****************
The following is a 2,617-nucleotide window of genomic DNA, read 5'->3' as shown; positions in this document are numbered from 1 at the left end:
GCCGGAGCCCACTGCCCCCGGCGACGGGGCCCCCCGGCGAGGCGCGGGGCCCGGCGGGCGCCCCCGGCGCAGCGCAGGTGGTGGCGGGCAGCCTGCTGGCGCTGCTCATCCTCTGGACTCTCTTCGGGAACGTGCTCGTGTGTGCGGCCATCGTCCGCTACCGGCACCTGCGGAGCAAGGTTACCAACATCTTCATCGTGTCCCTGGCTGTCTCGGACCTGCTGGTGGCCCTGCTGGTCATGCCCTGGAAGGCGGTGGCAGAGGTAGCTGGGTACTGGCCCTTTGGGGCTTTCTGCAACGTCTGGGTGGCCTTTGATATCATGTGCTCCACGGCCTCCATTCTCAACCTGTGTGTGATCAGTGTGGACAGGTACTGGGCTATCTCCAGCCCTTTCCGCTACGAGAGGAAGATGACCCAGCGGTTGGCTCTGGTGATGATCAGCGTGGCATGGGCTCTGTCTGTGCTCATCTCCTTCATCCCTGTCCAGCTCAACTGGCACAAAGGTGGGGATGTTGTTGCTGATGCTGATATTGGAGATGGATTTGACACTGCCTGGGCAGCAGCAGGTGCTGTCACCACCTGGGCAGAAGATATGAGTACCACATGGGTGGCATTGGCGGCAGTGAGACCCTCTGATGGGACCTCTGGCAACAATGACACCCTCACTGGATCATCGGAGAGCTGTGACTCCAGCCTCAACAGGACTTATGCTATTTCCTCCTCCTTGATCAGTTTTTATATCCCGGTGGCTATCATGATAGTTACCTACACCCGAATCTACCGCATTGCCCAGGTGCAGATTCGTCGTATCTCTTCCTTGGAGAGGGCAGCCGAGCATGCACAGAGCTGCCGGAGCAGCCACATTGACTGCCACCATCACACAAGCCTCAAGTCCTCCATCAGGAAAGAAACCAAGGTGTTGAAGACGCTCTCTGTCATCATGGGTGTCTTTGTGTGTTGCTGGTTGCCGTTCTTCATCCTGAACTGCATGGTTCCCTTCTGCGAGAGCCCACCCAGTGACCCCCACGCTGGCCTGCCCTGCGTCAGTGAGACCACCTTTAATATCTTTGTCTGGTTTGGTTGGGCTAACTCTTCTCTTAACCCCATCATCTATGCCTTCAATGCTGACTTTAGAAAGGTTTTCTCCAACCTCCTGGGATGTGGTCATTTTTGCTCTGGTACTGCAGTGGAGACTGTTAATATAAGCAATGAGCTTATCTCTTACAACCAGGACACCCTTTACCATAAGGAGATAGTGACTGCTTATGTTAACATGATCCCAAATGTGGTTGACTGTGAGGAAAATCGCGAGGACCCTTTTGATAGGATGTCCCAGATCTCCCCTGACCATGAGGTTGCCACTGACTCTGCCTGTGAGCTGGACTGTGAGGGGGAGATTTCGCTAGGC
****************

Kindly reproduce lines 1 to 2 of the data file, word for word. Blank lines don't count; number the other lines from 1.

The following is a 2,617-nucleotide window of genomic DNA, read 5'->3' as shown; positions in this document are numbered from 1 at the left end:
GCCGGAGCCCACTGCCCCCGGCGACGGGGCCCCCCGGCGAGGCGCGGGGCCCGGCGGGCGCCCCCGGCGCAGCGCAGGTGGTGGCGGGCAGCCTGCTGGCGCTGCTCATCCTCTGGACTCTCTTCGGGAACGTGCTCGTGTGTGCGGCCATCGTCCGCTACCGGCACCTGCGGAGCAAGGTTACCAACATCTTCATCGTGTCCCTGGCTGTCTCGGACCTGCTGGTGGCCCTGCTGGTCATGCCCTGGAAGGCGGTGGCAGAGGTAGCTGGGTACTGGCCCTTTGGGGCTTTCTGCAACGTCTGGGTGGCCTTTGATATCATGTGCTCCACGGCCTCCATTCTCAACCTGTGTGTGATCAGTGTGGACAGGTACTGGGCTATCTCCAGCCCTTTCCGCTACGAGAGGAAGATGACCCAGCGGTTGGCTCTGGTGATGATCAGCGTGGCATGGGCTCTGTCTGTGCTCATCTCCTTCATCCCTGTCCAGCTCAACTGGCACAAAGGTGGGGATGTTGTTGCTGATGCTGATATTGGAGATGGATTTGACACTGCCTGGGCAGCAGCAGGTGCTGTCACCACCTGGGCAGAAGATATGAGTACCACATGGGTGGCATTGGCGGCAGTGAGACCCTCTGATGGGACCTCTGGCAACAATGACACCCTCACTGGATCATCGGAGAGCTGTGACTCCAGCCTCAACAGGACTTATGCTATTTCCTCCTCCTTGATCAGTTTTTATATCCCGGTGGCTATCATGATAGTTACCTACACCCGAATCTACCGCATTGCCCAGGTGCAGATTCGTCGTATCTCTTCCTTGGAGAGGGCAGCCGAGCATGCACAGAGCTGCCGGAGCAGCCACATTGACTGCCACCATCACACAAGCCTCAAGTCCTCCATCAGGAAAGAAACCAAGGTGTTGAAGACGCTCTCTGTCATCATGGGTGTCTTTGTGTGTTGCTGGTTGCCGTTCTTCATCCTGAACTGCATGGTTCCCTTCTGCGAGAGCCCACCCAGTGACCCCCACGCTGGCCTGCCCTGCGTCAGTGAGACCACCTTTAATATCTTTGTCTGGTTTGGTTGGGCTAACTCTTCTCTTAACCCCATCATCTATGCCTTCAATGCTGACTTTAGAAAGGTTTTCTCCAACCTCCTGGGATGTGGTCATTTTTGCTCTGGTACTGCAGTGGAGACTGTTAATATAAGCAATGAGCTTATCTCTTACAACCAGGACACCCTTTACCATAAGGAGATAGTGACTGCTTATGTTAACATGATCCCAAATGTGGTTGACTGTGAGGAAAATCGCGAGGACCCTTTTGATAGGATGTCCCAGATCTCCCCTGACCATGAGGTTGCCACTGACTCTGCCTGTGAGCTGGACTGTGAGGGGGAGATTTCGCTAGGC